Instructor: Denny Olson
August 21 at 7 a.m.
Glacier National Park has spectacular scenery and charismatic animals, but none more vulnerable and potentially important for gauging the effects of climate change on the world above treeline, than the pika. The little “furry potato with ears”, a denizen of alpine talus, is unmercifully cute and constantly busy cutting and stacking “hay” for the coming winter. But, recent studies show that populations of pikas are disappearing across mountain ranges in the West. Although pika populations are currently holding strong in Glacier, this course will teach us about how pikas may serve as an early warning system for the shrinking of alpine areas and the threats to alpine plant and animal specialists. We will also learn about the research and citizen science efforts of Glacier National Park to understand this creature. This course is about observing the surprisingly sophisticated behavior of pikas – at a respectful distance – and about the adaptations and vulnerabilities of pikas and other alpine species.
Meeting Place: Glacier Institute Field Camp.
Itinerary: (subject to change due to trail closures and weather) After meeting at Field Camp at 7 a.m., we will leave for Logan Pass or Siyeh Bend on Going to the Sun Road. We will hike to either Hidden Lake/Highline Trail or Piegan Pass, depending on weather and trail openings, and observe pika behavior in the selected talus slopes. While on the trail, we will observe and learn about the intricate interrelationships in subalpine and alpine areas (whitebark pine keystone, nutcrackers, climate, glaciers and the disappearing alpine – Timberline sparrows, ptarmigan, rosy finches and wolverines, plant survival strategies in the alpine). The course will end by 4 p.m. and will not be cancelled due to weather.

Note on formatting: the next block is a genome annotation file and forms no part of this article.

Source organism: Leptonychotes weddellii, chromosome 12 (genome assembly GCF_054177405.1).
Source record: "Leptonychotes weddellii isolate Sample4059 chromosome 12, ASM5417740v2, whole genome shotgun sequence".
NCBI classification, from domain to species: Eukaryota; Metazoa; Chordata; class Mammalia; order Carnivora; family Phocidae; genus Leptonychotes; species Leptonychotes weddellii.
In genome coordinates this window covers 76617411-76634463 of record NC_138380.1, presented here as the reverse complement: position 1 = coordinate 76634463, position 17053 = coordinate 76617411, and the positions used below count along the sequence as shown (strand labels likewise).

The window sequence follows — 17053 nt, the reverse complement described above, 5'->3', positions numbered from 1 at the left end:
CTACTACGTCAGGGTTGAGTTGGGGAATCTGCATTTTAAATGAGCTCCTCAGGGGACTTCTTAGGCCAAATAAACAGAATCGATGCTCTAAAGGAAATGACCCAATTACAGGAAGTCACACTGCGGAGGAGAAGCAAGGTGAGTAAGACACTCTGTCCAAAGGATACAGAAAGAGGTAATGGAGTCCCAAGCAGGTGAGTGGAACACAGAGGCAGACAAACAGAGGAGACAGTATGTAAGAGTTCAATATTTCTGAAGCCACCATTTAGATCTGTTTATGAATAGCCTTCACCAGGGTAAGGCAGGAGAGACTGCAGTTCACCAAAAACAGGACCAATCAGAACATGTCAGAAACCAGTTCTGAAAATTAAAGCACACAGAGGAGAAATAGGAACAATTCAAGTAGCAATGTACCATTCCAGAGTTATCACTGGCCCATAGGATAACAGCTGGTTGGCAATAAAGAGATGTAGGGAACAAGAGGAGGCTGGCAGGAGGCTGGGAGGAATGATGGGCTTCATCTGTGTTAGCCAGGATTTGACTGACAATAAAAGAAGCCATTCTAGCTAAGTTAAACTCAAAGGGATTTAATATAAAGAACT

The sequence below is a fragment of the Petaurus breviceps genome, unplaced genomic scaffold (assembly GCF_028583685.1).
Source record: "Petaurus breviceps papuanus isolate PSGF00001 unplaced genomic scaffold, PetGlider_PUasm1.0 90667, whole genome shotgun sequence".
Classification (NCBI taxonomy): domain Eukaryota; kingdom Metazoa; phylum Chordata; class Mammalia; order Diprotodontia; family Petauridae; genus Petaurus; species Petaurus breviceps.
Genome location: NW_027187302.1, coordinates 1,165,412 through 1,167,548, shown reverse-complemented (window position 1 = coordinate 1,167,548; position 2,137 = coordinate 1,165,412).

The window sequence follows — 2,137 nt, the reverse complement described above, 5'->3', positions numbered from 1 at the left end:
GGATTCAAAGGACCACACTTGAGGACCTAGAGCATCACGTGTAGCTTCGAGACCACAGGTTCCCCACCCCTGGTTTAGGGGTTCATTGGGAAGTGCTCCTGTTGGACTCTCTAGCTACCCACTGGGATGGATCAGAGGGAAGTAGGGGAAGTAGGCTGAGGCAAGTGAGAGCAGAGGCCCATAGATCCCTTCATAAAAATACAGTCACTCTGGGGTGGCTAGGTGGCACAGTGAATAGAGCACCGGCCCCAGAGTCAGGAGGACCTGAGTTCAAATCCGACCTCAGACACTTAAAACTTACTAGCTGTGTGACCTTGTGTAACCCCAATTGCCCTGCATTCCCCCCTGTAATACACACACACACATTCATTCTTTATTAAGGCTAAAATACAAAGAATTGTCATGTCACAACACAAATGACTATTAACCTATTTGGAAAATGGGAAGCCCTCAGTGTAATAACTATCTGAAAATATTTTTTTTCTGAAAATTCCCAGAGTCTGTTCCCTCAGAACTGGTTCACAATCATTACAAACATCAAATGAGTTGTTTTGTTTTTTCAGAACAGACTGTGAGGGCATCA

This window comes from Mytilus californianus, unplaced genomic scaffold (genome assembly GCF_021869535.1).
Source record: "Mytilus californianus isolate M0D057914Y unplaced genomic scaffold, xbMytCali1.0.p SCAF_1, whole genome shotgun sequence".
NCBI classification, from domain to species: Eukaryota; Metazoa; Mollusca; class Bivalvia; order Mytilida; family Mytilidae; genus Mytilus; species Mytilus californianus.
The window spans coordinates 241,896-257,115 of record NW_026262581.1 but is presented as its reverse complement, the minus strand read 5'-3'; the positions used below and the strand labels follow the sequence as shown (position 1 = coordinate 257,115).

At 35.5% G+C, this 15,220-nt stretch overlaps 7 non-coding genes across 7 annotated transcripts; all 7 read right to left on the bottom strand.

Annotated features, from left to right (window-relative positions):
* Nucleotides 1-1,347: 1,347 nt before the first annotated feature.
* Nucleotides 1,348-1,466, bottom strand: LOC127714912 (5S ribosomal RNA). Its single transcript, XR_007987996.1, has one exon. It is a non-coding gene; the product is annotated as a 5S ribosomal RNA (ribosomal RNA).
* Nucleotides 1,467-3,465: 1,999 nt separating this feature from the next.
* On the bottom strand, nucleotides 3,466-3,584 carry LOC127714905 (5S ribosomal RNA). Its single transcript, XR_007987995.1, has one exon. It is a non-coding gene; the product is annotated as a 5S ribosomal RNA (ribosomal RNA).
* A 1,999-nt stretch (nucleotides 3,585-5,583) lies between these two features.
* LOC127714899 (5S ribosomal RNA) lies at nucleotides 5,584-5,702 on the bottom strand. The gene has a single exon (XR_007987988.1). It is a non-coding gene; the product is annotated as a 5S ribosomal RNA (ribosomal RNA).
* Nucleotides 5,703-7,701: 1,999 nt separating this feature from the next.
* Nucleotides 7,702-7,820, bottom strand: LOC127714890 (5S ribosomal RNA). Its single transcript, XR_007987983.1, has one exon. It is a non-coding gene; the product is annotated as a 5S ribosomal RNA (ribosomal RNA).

Food: Please bring a trail lunch, plenty of water and snacks for the day.
Park Entrance Fees: Participants are responsible for purchasing their park entry passes prior to the course. These can be purchased online at: https://www.recreation.gov/sitepass/74280.
Equipment: You will receive a Field Camp gear list once you register. Most importantly are comfortable hiking shoes, at least 1-2 liter water bottle, backpack, rain gear, hat, and sunscreen. Weather can be varied, especially at the varying elevations of Logan Pass, so please be prepared with appropriate clothing, especially warm layers for potential snow and high winds. Binoculars are very useful, but optional, as well as field guides that interest you.
Physical Requirements: Moderately Difficult. Elevation gains on hikes range from 500 to 2000 feet. Hidden Lake trail is 3 miles round trip with 500 feet of elevation gain, with the Highline trail at 7 miles round trip, with 800 feet of elevation gain. Piegan Pass is a 9 miles round trip, with 2,000 feet of elevation gain.
Academic Credit: Please see our ‘2021 Academic Credit’ link on our website to learn about OPI credits for our courses.